That might sound potentially helpful. But it’s not, because it seems that driving those systems too hard may lie at the heart of some of our worst modern lifestyle epidemics, such as dementia, cancer, depression and anxiety.

An overactive immune system, for example, may cause chronic inflammation that can damage brains, causing dementia, as well as harming vital organs such as our hearts — and damaging cells so badly that they turn cancerous. 

As for having too many reproductive hormones, we already know that higher than necessary levels of testosterone and oestrogen are linked to increased risk of cancers such as prostate cancer in men and breast and ovarian cancers in women.

Moreover, if we constantly have excessive levels of the stress hormones cortisol and adrenaline in our bloodstreams, we’re prone to becoming chronically anxious and subsequently depressed.

By contrast, it has also been widely shown that people who exercise regularly can significantly lower their levels of inflammation.

Put simply, exercise steals energy from harmful inflammation, anxiety and cancer-driving hormones.

Our bodies have evolved to run healthily on a certain level of exercise. If we don’t get it, the unspent energy is left to cause us trouble.

The problem, of course, is that often we can only exercise in our precious spare time.

And while Chris was impressed by the experts’ arguments, he still wasn’t convinced enough to get moving.

Chris hates the idea of gyms — at least he says he does. It may be he’s just a bit intimidated by them. And fair enough, they’re not for everyone. 

So I try to persuade him instead to start exercising by getting him to come running with me — or at least to cycle alongside me while I tried to set a new personal best for running a lap of my local park.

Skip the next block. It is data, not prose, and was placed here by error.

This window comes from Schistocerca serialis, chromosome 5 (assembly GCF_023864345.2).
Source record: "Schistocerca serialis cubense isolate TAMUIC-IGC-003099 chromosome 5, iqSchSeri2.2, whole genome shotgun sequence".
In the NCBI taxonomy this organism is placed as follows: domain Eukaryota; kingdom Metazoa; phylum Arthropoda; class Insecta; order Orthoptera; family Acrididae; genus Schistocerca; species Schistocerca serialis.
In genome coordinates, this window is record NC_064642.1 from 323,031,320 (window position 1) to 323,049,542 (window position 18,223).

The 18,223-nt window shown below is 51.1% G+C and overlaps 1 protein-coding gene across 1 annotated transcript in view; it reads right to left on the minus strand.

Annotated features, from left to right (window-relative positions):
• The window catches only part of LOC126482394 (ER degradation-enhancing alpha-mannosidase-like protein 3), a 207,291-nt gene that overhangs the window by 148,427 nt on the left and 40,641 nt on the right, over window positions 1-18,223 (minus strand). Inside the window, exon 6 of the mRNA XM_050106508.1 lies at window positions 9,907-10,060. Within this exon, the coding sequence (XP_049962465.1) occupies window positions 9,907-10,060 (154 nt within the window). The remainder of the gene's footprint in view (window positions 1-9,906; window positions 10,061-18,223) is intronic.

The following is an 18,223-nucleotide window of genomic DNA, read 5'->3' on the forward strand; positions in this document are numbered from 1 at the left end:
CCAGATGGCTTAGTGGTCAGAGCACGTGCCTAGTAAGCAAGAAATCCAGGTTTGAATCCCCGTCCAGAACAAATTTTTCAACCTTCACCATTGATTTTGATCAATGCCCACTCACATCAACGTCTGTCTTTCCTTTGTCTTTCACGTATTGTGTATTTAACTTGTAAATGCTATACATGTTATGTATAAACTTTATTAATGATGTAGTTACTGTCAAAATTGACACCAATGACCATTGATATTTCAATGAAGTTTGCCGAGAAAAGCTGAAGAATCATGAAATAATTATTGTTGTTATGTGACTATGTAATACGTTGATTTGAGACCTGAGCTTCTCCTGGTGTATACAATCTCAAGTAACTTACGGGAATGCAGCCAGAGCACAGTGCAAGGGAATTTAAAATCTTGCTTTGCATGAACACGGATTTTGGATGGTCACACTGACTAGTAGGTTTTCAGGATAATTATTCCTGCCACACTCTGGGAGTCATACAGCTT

This plan went badly — as you can hear on the podcast. Essentially, I’d hoped to impress and inspire Chris with my speed and for him to see how joyful running was for me. 

Instead, it ends with me as an angry man in a park shouting at my brother. What’s more, rather than being an encouraging exercise buddy for Chris, I’m beginning to annoy him.

In a final attempt to find a fun and sustainable form of exercise, I drag Chris into the park once more, to play ping-pong.

Rather than have us compete — very boring, as you never beat your identical twin by much — I thought we could cooperate by seeing how long we could keep up a rally.

But Chris gets bored anyway and his attention wanders. And that’s when the miracle happens. He starts to watch a bunch of guys on the other side of the park doing lunges and squat-thrusts.

‘That looks like actual fun,’ he says. ‘Let’s go talk with them.’

And that’s how Chris got to learn about calisthenics: using your own body weight to get fit with exercises such as press-ups, chin-ups and sit-ups.

Done vigorously, calisthenics can be a form of high-intensity interval training (HIIT) that can do as much good for your fitness levels in ten minutes as 30 minutes of lower-intensity exercise.

That was four months ago, and Chris is still keeping up the calisthenics.

‘It’s achievable stuff that I can fit into my life and which I can quite enjoy,’ says Chris. ‘My fitness has definitely improved. I can now carry the kids around without feeling that I’m about to hurt my back.’

In fact, Chris can now do more chin-ups than me, and is aiming to break the ten-chin-up barrier, as well as doing push-ups daily. He’s doing what’s necessary to cover the minimum exercise required to keep his fitness up — and his self-respect along with it. He’s even thinking about possibly doing another half-marathon. Properly.

A Thorough Examination With Drs Chris And Xand: Exercise, every Tuesday on BBC Radio 4 at 3.30pm from today (or catch up on BBC Sounds).